• A review of how security/safety measures can be implemented incrementally during the coming five years during routine building renovations/redesigns should be part of a comprehensive school security plan. The ability to integrate security measures into facility upgrades reduces cost and shortens payback periods. In addition, taking such steps will reassure staff, faculty, and students that all that is necessary for their protection and well being has been done in the event that disaster strikes.

Building In Safety & Security

There are many examples of how safety and security can be seamlessly built into the physical plant, resulting in significant increases in the protection of building occupants and the ability to recover from potentially disruptive events. Consider the following.

Security window film — Security window film can strengthen windows to withstand hurricane driven wind-blown debris that can cause glass shards to strike building occupants. Security window film helps windows withstand earthquake stress, accidental and intended impact, and explosive force. Tests verify that many security window films provide equivalent, or in some cases superior, performance compared to more expensive laminated glass.

Securing equipment and furniture to prevent injury — School buildings in areas prone to earthquakes must secure large file cabinets, shelving, and equipment to the walls or floors to prevent injury when seismic events occur. Proper restraints of bookcases should be mandatory. If hurricane or tornado force winds penetrate building interiors secured objects will not become a source of injury.

Safe rooms — Rooms securely shielded from the elements offer protection against hurricane- and tornado-force winds and should be constructed in all school buildings. To reduce cost, an existing interior restroom can be retrofitted as a safe room. Provisions should be made to store emergency supplies in that location. In larger facilities, it may be necessary to retrofit several restrooms or other spaces to provide adequate protection. Above all, students, faculty, and staff should be made aware of safe room locations via appropriate signage.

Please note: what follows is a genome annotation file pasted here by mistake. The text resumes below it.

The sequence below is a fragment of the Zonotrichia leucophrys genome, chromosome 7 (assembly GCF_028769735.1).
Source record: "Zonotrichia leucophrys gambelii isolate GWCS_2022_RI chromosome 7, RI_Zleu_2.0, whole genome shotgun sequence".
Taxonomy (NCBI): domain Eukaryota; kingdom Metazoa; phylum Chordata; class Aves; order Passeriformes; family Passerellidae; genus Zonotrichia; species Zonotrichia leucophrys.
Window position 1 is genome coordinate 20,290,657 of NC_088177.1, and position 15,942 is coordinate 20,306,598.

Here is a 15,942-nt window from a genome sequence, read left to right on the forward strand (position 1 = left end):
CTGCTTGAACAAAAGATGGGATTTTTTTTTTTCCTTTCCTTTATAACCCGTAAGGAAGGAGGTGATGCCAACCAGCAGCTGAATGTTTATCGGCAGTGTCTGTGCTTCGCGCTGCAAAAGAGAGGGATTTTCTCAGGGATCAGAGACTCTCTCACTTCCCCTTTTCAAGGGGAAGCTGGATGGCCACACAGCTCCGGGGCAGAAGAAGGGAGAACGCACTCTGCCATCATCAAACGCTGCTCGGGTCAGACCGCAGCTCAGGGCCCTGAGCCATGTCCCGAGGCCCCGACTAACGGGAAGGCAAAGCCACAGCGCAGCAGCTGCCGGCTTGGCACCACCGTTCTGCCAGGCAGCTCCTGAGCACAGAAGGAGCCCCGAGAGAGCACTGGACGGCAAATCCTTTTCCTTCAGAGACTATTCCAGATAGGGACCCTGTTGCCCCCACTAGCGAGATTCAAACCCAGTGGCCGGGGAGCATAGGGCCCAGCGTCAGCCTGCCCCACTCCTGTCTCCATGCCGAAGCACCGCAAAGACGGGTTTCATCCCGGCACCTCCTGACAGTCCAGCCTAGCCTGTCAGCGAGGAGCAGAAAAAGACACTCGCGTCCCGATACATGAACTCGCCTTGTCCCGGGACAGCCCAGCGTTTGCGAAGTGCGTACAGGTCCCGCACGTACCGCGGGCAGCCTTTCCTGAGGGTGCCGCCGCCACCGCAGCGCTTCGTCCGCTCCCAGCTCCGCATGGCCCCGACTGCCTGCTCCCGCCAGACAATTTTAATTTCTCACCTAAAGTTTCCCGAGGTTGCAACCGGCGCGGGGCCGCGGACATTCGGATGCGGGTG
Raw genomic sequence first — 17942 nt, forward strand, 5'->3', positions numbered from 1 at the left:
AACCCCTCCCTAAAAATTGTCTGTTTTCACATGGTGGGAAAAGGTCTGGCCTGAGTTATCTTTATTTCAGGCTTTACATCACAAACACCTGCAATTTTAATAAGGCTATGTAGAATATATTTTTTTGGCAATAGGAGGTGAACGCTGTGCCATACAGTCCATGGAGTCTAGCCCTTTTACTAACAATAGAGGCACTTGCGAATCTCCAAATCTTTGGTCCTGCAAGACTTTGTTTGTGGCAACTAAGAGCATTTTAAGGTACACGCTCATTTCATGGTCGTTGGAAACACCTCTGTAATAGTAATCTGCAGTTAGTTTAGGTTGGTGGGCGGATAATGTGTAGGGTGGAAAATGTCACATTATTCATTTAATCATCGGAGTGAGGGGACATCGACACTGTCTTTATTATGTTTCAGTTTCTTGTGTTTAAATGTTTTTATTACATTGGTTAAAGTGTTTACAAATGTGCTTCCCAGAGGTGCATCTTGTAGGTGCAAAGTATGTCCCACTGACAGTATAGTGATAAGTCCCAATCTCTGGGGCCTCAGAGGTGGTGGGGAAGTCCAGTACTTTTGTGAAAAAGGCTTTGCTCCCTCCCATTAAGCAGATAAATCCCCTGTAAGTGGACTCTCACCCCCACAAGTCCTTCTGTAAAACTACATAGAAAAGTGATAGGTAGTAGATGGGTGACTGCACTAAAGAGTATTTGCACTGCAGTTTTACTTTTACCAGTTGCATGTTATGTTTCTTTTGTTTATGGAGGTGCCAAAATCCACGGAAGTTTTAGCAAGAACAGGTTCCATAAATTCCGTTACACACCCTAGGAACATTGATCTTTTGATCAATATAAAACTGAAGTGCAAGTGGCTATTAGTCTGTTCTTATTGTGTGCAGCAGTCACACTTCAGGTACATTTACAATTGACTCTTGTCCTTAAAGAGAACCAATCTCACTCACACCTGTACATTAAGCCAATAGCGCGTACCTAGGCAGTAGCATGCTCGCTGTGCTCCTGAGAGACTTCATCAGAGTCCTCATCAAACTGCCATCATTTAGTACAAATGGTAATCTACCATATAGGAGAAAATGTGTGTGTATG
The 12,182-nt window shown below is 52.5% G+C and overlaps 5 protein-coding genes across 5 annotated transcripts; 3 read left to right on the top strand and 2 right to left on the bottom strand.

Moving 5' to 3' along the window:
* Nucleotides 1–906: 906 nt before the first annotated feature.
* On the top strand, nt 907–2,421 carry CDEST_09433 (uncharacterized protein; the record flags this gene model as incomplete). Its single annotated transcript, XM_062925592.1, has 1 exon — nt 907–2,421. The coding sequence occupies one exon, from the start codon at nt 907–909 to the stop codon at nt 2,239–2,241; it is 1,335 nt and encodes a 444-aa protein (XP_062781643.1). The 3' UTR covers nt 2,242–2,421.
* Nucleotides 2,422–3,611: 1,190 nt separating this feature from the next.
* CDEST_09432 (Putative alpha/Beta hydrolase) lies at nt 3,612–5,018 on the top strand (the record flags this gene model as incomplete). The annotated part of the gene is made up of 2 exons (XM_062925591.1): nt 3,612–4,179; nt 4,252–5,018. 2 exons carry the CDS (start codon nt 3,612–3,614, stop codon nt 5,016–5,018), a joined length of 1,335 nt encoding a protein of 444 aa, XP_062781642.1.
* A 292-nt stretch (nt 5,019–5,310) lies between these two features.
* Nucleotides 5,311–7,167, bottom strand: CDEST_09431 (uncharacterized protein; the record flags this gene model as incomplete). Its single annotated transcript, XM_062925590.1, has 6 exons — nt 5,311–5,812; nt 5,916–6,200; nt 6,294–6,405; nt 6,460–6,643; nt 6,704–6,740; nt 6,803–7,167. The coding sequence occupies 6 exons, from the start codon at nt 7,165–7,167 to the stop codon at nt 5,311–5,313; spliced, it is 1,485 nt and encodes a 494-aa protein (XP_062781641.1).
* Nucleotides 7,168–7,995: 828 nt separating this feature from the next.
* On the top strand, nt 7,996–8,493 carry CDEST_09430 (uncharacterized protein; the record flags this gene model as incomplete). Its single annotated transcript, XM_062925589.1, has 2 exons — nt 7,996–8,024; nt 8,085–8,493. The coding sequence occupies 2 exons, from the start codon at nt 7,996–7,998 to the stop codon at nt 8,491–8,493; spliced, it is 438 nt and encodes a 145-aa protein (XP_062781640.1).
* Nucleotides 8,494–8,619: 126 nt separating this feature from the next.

Using aesthetics to enhance security & safety — Building in security and safety does not have to compromise the aesthetic character of a school. Shielding computers from electronic eavesdropping conducted by vehicles in the street can be accomplished with ordinary-looking electronic signal-blocking window glass. Heavy flower containers, decorative fountains, and ornamental but secure fencing can help defend building entrances from by bomb-carrying vehicles. For effective and aesthetically pleasing results, engage a security firm employing experts in security and building and landscape design.

From the perspective of those charged with developing and implementing a disaster recovery program, building in safety and security will limit injury and property damage and protect access to computer systems, resulting in quicker full-data system recovery. An appropriate disaster prevention/mitigation plan should identify and prioritize the renovations and redesigns needed for the campus physical plant, and what equipment and supplies purchased. Most importantly, the disaster prevention/mitigation plan should assign responsibility to specific individuals and departments for the implementation of the steps that need to be taken.

Needless to say, full coordination and ongoing communication between those responsible for disaster prevention/mitigation and DR planning is essential. So, too, endorsement and support by top school district officials of such comprehensive efforts are necessary in order to overcome turf battles among those departments responsible for carrying out the wide range of security initiatives. Anything less than the enthusiastic commitment of an institution’s leadership will increase the likelihood of failure and impede the clear establishment of lines of accountability necessary to achieve successful implementation of the program.

Marty Watts is president and CEO of V-Kool, Inc. He can be reached at 800/217-7046 and at www.v-kool-usa.com.